Untargeted metabolomics reveals unconjugated bilirubin and linked pathways in arachidonic acid metabolism and oxidative stress associated with early life recurrent wheeze
Turi KN, McKennan CG, Gebretsadik T, Snyder BM, Seroogy CM, Jackson DJ, Zoratti EM, Havstad S, Ober C, Lynch S, McCauley K, Yu C, Lemanske RF, Gern JE, and Hartert TV. Untargeted metabolomics reveals unconjugated bilirubin and linked pathways in arachidonic acid metabolism and oxidative stress associated with early life recurrent wheeze. American Journal of Respiratory and Critical Care Medicine 2020; 201(1).
American Journal of Respiratory and Critical Care Medicine
Rationale: Metabolomics can aide in understanding asthma pathogenesis by investigating important host-environment interactions in asthma development. This study aimed to identify the metabolome profile associated with infant wheeze as an early-life clinical phenotype associated with later childhood asthma.
Methods: A case-control study was conducted using the Environmental influences on Child Health Outcomes (ECHO) program funded Children's Respiratory and Environmental Workgroup (CREW) cohorts. The INSPIRE cohort was used for discovery phase; WISC and COAST cohorts were used for independent replication. Cases and controls were defined as those who wheezed and who did not wheeze during the first year of life respectively. Wheeze was defined by parental report in the prior 12 months for INSPIRE (categorical: 0, 1-3, or episodes) and WISC (yes/no), and by wheeze associated with respiratory infection in the prior 36 months for COAST (yes/no). Untargeted metabolomics was performed on blood collected from participants at age 1-year (INSPIRE, WISC, COAST) and 3-years (COAST) using mass spectrometry platforms. The metabolome and wheeze association was assessed by regressing the log-abundance of 1,057 metabolites (with ≤50% missing data) onto wheeze while adjusting for sex, age, daycare attendance, breastfeeding status and additional latent confounding factors. Inverse probability weighting was used to account for missing data from metabolites with >5% missing data.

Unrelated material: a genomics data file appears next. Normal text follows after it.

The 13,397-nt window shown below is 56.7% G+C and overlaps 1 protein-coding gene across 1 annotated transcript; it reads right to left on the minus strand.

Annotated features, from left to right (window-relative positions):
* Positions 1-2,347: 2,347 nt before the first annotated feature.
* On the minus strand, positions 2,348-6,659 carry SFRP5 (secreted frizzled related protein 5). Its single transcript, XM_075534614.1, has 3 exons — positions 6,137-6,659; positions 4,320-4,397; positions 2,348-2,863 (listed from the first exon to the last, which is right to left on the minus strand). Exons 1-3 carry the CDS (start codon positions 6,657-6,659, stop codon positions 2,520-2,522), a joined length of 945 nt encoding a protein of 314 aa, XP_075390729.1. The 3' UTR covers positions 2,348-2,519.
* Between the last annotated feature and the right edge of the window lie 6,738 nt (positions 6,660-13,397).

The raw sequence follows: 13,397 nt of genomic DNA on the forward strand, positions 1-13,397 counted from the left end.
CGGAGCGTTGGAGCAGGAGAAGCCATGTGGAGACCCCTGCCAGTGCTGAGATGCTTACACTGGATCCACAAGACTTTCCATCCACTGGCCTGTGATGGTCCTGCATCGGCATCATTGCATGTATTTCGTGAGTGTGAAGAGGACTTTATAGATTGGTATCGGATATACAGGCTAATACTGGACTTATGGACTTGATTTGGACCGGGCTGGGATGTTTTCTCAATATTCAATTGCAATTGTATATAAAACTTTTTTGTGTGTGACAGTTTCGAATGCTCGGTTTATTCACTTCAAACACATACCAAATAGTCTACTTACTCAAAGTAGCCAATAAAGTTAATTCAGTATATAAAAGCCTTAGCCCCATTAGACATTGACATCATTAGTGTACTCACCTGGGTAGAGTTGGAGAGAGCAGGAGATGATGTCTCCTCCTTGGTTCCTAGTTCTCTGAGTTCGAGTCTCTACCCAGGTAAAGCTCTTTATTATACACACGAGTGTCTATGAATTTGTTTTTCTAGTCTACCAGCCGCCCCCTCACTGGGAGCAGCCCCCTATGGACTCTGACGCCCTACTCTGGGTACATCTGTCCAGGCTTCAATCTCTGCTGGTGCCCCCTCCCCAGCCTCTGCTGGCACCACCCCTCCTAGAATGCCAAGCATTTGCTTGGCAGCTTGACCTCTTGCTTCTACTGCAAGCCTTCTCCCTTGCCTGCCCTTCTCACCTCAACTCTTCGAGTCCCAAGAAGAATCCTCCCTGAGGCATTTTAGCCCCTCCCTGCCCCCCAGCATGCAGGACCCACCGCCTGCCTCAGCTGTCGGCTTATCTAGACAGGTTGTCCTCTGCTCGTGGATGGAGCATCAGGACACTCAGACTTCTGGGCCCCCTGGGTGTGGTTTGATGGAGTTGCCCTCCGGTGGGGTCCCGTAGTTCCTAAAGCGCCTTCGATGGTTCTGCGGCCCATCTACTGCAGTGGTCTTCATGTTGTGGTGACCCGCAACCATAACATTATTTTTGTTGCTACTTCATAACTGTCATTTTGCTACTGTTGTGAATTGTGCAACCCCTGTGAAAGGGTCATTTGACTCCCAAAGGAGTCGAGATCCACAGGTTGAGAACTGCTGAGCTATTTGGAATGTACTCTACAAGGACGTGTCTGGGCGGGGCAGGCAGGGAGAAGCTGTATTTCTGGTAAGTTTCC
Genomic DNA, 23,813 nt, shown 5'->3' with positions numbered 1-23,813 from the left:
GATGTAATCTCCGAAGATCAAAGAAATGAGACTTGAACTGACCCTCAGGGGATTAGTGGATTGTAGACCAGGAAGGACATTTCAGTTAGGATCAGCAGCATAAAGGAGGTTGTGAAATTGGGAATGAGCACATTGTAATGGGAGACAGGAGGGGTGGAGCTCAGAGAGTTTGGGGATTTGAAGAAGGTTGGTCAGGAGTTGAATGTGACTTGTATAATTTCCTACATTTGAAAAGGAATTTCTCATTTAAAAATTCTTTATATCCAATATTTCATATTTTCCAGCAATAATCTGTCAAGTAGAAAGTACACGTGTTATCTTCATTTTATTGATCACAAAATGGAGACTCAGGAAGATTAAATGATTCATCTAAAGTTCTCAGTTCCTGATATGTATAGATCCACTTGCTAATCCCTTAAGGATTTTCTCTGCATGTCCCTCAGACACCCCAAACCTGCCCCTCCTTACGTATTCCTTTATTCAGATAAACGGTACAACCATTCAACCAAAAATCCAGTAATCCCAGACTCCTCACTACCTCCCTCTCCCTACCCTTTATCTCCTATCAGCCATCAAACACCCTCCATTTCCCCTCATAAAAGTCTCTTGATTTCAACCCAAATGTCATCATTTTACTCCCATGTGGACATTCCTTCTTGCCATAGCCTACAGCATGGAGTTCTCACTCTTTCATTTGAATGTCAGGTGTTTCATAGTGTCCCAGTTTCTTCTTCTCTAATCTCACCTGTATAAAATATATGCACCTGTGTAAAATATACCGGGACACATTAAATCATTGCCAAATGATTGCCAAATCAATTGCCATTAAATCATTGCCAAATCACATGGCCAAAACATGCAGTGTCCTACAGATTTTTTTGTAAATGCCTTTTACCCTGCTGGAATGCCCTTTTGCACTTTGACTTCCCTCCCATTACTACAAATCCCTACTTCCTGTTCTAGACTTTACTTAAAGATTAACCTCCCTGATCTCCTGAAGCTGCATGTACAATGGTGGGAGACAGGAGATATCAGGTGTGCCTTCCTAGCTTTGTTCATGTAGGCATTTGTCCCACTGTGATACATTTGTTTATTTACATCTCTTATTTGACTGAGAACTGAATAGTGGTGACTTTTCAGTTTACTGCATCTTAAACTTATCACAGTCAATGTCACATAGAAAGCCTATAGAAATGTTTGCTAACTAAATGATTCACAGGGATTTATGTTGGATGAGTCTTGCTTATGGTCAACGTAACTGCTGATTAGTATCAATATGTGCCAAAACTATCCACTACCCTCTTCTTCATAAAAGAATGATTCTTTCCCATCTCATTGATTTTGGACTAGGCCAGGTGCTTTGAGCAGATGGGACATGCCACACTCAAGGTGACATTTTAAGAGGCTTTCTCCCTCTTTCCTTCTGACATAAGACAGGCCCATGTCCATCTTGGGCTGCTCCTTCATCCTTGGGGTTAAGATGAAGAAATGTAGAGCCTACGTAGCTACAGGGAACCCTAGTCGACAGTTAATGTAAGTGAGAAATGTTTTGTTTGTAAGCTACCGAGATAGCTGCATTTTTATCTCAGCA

Results: Among 338 participants in the discovery cohort, 18 annotated and non-annotated plasma metabolites were associated with first-year infant wheeze at a 20% false discovery rate. Citric acid, glyoxylate, and dicarboxylate were the dominant pathways among annotated and wheeze-associated metabolites. However, only unconjugated bilirubin (UCB) exhibited a dose-response relationship with first-year wheeze. Decreased plasma UCB levels were associated with increased wheezing episodes in INSPIRE. In 1-year INSPIRE plasma samples, UCB was 13% lower (β=0.87, 95%CI=0.74-1.02) and 21% lower (β=0.78, 95%CI=0.68-0.91) in those who wheezed 1-3 episodes and 4+ episodes compared to never wheezers, respectively. Results were replicated in WISC 1-year and COAST 3-year plasma samples. In addition, UCB abundance was negatively correlated with arachidonic acid and oxidative stress metabolite abundances.
Conclusion: Our results support a protective association between UCB and early-life wheeze. UCB's known antioxidant and anti-inflammatory properties and its relationship with other metabolites suggests the mechanism involves interaction with lipid mediators and oxidative metabolic pathways, which may provide opportunities to develop novel targeted prevention strategies for childhood asthma.